Title: Technology Diffusion in Communication Networks
Authors: Sharon Goldberg and Zhenming Liu
Date: November 10, 2011
Abstract:
The deployment of new technologies in the Internet is notoriously
difficult, as evidence by the myriad of well-developed networking
technologies that still have not seen widespread adoption (e.g.,
secure routing, IPv6, etc.) A key hurdle is the fact that the
Internet lacks a centralized authority that can mandate the deployment
of a new technology. Instead, the Internet consists of thousands of
nodes, each controlled by an autonomous, profit-seeking firm, that
will deploy a new networking technology only if it obtains sufficient
local utility by doing so. For the technologies we study here, local
utility depends on the set of nodes that can be reached by traversing
paths consisting only of nodes that have already deployed the new
technology.
To understand technology diffusion in the Internet, we propose a new
model inspired by work on the spread of influence in social networks.
Unlike traditional models, where a node's utility depends only its
immediate neighbors, in our model, a node can be influenced by the
actions of remote nodes. Specifically, we assume node v activates
(i.e. deploys the new technology) when it is adjacent to a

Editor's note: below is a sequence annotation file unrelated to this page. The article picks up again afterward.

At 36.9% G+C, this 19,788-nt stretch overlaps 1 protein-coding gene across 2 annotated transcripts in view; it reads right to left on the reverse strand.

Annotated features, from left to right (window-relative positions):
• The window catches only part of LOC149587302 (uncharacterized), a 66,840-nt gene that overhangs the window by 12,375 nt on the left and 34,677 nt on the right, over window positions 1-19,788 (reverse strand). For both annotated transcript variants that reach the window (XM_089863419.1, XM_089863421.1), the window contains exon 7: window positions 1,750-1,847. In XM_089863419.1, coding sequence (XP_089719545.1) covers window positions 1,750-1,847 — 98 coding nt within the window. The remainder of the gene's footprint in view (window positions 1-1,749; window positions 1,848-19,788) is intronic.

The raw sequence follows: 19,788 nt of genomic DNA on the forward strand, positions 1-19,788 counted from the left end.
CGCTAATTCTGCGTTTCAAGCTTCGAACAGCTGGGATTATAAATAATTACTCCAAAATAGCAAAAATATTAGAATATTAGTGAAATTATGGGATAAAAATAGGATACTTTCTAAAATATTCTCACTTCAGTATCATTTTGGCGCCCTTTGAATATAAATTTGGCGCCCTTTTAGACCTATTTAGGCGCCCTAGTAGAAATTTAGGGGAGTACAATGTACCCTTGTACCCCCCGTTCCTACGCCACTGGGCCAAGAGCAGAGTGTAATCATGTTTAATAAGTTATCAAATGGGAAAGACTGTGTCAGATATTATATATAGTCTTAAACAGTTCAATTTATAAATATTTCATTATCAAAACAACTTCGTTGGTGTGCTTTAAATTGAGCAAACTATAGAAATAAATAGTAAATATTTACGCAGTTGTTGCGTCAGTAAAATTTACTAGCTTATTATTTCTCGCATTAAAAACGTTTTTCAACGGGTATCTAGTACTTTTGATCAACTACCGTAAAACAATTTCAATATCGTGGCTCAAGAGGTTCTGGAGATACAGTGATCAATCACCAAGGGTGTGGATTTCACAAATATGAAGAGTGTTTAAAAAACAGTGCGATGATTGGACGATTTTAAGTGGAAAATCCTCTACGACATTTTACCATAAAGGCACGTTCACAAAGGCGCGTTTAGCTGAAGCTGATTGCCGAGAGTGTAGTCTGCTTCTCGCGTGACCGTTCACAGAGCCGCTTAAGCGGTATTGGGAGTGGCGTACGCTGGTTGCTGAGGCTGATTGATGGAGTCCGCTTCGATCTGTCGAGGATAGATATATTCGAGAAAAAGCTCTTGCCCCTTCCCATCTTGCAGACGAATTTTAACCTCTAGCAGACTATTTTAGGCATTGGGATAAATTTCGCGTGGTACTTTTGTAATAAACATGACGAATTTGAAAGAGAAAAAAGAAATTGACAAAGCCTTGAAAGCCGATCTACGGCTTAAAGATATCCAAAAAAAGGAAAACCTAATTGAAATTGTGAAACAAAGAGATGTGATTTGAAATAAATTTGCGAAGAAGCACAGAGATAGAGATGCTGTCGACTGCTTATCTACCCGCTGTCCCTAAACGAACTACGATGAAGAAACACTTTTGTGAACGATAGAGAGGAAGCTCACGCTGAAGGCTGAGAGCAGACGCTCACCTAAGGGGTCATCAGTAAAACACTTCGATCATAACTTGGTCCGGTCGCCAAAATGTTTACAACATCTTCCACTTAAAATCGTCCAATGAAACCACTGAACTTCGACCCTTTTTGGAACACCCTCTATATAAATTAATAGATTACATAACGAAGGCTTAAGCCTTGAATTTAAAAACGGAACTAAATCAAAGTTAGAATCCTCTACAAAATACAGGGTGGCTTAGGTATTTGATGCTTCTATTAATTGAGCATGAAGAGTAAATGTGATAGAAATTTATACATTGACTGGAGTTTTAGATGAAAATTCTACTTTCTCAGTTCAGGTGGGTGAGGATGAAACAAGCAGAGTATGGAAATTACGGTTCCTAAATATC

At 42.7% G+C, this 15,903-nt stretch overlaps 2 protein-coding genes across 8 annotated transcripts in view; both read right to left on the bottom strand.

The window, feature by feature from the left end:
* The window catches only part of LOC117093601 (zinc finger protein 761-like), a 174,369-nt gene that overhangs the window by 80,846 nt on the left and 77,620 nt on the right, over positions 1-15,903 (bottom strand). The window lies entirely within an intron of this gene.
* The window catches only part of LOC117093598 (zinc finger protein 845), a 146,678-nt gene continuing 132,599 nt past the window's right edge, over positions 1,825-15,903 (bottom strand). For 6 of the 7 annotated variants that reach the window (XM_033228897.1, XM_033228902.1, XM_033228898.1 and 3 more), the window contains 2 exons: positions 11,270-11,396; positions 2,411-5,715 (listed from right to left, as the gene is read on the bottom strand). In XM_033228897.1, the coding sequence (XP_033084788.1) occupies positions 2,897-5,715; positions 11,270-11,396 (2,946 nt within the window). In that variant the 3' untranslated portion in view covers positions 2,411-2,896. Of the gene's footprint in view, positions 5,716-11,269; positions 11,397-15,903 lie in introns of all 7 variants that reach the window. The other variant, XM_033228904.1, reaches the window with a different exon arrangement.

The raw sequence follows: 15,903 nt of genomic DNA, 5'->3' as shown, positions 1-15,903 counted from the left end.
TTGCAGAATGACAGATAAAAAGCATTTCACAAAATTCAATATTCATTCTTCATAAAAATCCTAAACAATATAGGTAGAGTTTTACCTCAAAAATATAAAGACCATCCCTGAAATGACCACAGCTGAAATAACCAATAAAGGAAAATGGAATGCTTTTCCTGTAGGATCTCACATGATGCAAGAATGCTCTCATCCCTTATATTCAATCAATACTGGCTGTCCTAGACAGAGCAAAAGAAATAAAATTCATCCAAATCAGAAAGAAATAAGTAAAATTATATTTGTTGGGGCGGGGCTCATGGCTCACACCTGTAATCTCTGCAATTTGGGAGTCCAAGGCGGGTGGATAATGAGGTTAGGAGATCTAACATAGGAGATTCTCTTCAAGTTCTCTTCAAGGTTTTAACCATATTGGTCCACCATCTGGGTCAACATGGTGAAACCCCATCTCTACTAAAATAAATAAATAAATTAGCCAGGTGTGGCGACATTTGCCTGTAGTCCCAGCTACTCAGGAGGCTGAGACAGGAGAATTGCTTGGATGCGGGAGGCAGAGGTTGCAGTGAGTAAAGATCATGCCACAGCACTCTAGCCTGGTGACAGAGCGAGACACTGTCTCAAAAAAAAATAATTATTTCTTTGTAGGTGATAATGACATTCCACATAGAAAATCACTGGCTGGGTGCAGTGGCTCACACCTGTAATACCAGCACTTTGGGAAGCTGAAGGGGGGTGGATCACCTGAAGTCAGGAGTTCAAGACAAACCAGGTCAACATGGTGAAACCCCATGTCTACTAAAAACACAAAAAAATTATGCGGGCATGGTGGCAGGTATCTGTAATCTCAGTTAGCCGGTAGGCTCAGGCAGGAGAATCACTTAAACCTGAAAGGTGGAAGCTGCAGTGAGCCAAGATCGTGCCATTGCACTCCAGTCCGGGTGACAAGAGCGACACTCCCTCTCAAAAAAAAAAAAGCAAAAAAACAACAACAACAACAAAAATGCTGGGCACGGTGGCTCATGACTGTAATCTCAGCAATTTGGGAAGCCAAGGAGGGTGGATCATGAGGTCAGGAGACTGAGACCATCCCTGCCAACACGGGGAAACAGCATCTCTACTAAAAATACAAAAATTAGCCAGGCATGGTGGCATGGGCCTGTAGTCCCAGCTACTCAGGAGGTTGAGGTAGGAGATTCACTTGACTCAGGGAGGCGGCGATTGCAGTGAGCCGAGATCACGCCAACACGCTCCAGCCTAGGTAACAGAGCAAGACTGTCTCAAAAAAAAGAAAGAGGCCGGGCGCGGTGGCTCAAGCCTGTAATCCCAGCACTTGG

sufficiently large connected component in the subgraph induced by the
set of active nodes; namely, of size exceeding node v's threshold
value \theta(v). We are interested in the problem of choosing the
right seedset of nodes to activate initially, so that the rest of the
nodes in the network have sufficient local utility to follow suit.
We take the graph and thresholds values as input to our problem. We
show that our problem is both NP-hard and does not admit an (1-o(1)
ln|V| approximation on general graphs. Then, we restrict our study to
technology diffusion problems where (a) maximum distance between any
pair of nodes in the graph is r, and (b) there are at most \ell
possible threshold values. Our set of restrictions is quite natural,
given that (a) the Internet graph has constant diameter, and (b) the
fact that limiting the granularity of the threshold values makes sense
given the difficulty in obtaining empirical data that parameterizes
deployment costs and benefits.
We present algorithm that obtains a solution with guaranteed
approximation rate of
O(r^2 \ell \log|V|)
which is asymptotically optimal, given our hardness results. Our
approximation algorithm is a linear-programming relaxation of an 0-1
integer program along with a novel randomized rounding scheme.